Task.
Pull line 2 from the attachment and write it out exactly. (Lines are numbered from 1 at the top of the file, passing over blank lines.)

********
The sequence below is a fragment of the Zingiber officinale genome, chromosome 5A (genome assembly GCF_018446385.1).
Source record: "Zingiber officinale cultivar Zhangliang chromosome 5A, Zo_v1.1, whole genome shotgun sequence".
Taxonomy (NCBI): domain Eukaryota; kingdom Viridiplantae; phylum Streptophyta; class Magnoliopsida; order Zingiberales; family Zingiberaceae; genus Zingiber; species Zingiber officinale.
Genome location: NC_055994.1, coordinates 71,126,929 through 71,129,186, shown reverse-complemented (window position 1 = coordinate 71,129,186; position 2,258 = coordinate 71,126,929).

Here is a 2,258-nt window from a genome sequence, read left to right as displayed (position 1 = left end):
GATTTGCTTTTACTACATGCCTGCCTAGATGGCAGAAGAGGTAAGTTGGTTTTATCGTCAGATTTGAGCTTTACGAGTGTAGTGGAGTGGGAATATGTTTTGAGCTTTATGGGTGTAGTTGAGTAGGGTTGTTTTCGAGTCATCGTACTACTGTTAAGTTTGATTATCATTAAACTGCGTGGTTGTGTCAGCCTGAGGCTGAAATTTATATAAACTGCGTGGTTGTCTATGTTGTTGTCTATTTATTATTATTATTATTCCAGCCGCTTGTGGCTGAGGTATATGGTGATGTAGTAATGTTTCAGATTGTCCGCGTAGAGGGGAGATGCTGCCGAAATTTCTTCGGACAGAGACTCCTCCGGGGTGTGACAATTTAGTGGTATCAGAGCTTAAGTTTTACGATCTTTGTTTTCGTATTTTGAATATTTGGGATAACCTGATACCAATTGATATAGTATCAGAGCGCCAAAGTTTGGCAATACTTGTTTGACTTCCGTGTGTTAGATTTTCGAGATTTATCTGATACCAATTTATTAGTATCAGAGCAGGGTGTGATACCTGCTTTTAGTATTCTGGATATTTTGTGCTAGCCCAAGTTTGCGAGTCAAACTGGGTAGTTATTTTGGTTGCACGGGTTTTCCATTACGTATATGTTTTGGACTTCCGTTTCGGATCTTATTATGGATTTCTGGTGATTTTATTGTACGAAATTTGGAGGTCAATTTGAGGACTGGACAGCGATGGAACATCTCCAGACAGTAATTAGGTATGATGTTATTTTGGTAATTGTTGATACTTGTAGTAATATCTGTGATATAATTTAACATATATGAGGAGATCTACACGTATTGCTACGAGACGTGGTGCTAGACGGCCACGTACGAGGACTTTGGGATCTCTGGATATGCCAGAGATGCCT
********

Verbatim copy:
Source record: "Zingiber officinale cultivar Zhangliang chromosome 5A, Zo_v1.1, whole genome shotgun sequence".